Tesla's sexy new Model 3 seems poised to bring dollar-conscious millennials the feel-good luxury car they've always wanted. Unfortunately, even at $35,000, the car might be outside the grasp of average Americans.
Interest in Tesla's latest car is raging. On Thursday, Tesla announced the car had garnered the company's largest number of pre-orders yet: 325,000.
But is the car really as accessible as it seems?
The tax credits may not be that great: One reason people find the Tesla 3 so attractive is financial incentives — various tax credits could bring its price even lower.
But it's not as good as it seems — not everyone is going to get those tax credits. Car buyers in all states have the opportunity to cash in on $7,500 in tax rebates. But that tax credit can phase out after a manufacturer sells 200,000 cars that qualified for the rebate in a calendar year, according to the Internal Revenue Service.
Tesla has two other vehicles that could qualify for that $7,500 income tax write-off. In 2015, the company sold over 25,000 Model S vehicles and introduced the Model X. Though not a huge number, sales of its higher-end cars could eat into the number of rebates afforded to Model 3 buyers.
The total cost is still pricey: At $35,000 total cost with $1,000 down, Tesla buyers can anticipate a roughly $631 monthly loan payment. That figure is based on an average car loan percentage rate of 4.35%, but doesn't account for taxes.
Buyers also have to pay for license plate fees and insurance, which can range based on your driving history — or lack thereof. Car insurance can cost more than $100 per month.
Even if you can afford those monthly costs, you might not have enough cash on hand to pay for repairs to your Model 3. It's uncertain how much it will cost to maintain the Model 3, but looking at existing Tesla maintenance might give us a hint.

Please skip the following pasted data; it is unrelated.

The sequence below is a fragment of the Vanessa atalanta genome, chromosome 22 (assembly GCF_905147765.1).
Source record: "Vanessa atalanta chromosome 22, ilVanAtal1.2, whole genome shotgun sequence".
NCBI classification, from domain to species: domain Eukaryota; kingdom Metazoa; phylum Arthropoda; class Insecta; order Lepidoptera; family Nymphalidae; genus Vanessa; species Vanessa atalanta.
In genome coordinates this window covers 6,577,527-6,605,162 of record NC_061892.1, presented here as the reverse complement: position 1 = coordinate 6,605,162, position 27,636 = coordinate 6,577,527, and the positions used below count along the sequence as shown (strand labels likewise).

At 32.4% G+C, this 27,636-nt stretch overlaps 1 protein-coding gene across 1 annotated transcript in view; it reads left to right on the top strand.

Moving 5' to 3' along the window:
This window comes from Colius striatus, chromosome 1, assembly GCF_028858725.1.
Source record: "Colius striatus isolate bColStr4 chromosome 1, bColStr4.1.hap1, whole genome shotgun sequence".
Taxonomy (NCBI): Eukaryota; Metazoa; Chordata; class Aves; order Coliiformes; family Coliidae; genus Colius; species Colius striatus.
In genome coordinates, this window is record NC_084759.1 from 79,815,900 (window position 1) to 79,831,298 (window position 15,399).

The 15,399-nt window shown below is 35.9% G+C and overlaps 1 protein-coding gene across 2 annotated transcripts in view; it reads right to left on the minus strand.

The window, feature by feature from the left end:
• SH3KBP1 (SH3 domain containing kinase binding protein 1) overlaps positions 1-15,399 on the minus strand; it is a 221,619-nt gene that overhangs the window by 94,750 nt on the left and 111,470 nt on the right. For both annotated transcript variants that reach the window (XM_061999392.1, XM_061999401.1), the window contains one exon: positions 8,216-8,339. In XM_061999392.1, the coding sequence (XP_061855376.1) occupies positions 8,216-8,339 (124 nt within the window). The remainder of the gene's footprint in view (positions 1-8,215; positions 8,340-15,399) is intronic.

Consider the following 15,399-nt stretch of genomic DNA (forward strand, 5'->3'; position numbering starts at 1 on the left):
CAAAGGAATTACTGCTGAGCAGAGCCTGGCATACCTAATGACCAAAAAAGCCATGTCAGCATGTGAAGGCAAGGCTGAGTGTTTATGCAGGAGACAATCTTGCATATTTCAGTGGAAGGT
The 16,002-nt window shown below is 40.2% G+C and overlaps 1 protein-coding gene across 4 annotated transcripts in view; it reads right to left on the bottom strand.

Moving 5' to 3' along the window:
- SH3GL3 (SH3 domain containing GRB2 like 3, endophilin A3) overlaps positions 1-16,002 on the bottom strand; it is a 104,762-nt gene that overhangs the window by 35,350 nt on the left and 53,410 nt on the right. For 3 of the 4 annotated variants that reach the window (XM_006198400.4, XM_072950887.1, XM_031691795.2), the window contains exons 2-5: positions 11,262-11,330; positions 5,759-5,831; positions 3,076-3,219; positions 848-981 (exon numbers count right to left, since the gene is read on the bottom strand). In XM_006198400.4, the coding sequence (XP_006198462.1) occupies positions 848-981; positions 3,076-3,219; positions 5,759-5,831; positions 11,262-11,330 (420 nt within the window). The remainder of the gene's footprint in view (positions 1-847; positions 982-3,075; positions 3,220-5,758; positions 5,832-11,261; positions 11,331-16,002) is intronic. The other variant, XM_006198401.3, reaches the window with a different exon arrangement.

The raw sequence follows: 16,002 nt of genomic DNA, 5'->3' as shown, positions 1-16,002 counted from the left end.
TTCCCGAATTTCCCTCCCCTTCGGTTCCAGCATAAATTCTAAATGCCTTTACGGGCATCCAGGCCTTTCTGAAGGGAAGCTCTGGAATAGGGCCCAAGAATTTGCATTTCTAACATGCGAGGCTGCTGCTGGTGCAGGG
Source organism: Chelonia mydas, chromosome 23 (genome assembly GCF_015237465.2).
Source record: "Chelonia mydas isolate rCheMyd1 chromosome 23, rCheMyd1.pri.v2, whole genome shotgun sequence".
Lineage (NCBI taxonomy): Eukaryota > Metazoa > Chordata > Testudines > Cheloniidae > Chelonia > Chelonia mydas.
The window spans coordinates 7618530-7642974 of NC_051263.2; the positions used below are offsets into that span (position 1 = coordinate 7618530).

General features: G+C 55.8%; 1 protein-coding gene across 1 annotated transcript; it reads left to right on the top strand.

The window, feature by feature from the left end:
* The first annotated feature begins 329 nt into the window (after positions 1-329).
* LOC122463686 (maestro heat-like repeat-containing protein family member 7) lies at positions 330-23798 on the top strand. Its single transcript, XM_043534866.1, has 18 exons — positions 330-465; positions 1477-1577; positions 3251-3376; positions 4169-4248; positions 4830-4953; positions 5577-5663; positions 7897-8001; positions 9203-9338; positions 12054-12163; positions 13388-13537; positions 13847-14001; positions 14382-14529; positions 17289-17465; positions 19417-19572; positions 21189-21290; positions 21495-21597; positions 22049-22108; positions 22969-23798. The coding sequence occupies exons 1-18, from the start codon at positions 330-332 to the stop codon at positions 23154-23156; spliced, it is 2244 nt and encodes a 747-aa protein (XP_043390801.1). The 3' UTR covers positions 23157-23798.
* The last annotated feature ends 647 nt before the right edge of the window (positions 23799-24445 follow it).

In 2014, Green Car Reports reported that after two years of ownership, maintenance fees were relatively low: $1,858. If your Tesla gets into an accident, however, costs can get heavy — especially depending on how much of it is made with aluminum versus steel.
So $35,000 may sound affordable, but don't forget to consider the extra costs.
The mere act of pre-ordering is a privilege: When the Model 3 became available for pre-orders, Tesla gave first dibs to existing Tesla owners — people who have already spent $70,000-plus on a Model S or X.
Let's say you're able to secure a Model 3. The next barrier to owning is being able to put down $1,000 on a car you won't see for more than a year, if Tesla makes its production deadlines on time. Considering that Tesla delivered roughly 50,000 cars last year, it has a lot of work to do in order to get those Model 3s delivered in less than three years.
The next barrier to owning is being able to put down $1,000 on a car you won't see for more than a year, if Tesla makes its production deadlines on time.
Judging by Mashable's recent profile of seven people who put down $1,000 for a chance to own the Model 3, these car buyers are not middle-income.
The lineup includes a young iOS app designer, an IT engineer, a CEO, a race-car driver and a 24-year-old marketing manager who's betting his dreams on the future of electric vehicles. Though it's a tiny sample of the 325,000 would-be Model 3 owners, it paints a picture of privilege.
So who gets a Model 3? If you haven't ordered one yet, probably not you.